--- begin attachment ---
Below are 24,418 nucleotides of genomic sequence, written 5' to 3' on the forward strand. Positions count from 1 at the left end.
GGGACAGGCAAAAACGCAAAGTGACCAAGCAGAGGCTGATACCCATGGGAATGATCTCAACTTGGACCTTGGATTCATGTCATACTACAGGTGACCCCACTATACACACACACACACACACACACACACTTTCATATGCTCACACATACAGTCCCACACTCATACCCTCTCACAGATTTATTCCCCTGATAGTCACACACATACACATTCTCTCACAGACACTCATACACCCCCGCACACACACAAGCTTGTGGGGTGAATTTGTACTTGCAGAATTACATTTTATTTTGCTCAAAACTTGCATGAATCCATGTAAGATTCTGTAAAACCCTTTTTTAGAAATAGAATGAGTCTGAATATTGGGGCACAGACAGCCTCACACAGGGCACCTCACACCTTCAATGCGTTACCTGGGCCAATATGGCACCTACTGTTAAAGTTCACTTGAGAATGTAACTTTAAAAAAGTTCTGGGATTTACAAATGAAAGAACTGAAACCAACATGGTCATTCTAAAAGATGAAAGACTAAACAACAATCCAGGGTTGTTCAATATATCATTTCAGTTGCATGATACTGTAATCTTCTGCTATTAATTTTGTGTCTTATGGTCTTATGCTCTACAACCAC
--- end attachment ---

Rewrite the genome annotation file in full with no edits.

Below are 24,418 nucleotides of genomic sequence, written 5' to 3' on the forward strand. Positions count from 1 at the left end.
GGGACAGGCAAAAACGCAAAGTGACCAAGCAGAGGCTGATACCCATGGGAATGATCTCAACTTGGACCTTGGATTCATGTCATACTACAGGTGACCCCACTATACACACACACACACACACACACACACTTTCATATGCTCACACATACAGTCCCACACTCATACCCTCTCACAGATTTATTCCCCTGATAGTCACACACATACACATTCTCTCACAGACACTCATACACCCCCGCACACACACAAGCTTGTGGGGTGAATTTGTACTTGCAGAATTACATTTTATTTTGCTCAAAACTTGCATGAATCCATGTAAGATTCTGTAAAACCCTTTTTTAGAAATAGAATGAGTCTGAATATTGGGGCACAGACAGCCTCACACAGGGCACCTCACACCTTCAATGCGTTACCTGGGCCAATATGGCACCTACTGTTAAAGTTCACTTGAGAATGTAACTTTAAAAAAGTTCTGGGATTTACAAATGAAAGAACTGAAACCAACATGGTCATTCTAAAAGATGAAAGACTAAACAACAATCCAGGGTTGTTCAATATATCATTTCAGTTGCATGATACTGTAATCTTCTGCTATTAATTTTGTGTCTTATGGTCTTATGCTCTACAACCAC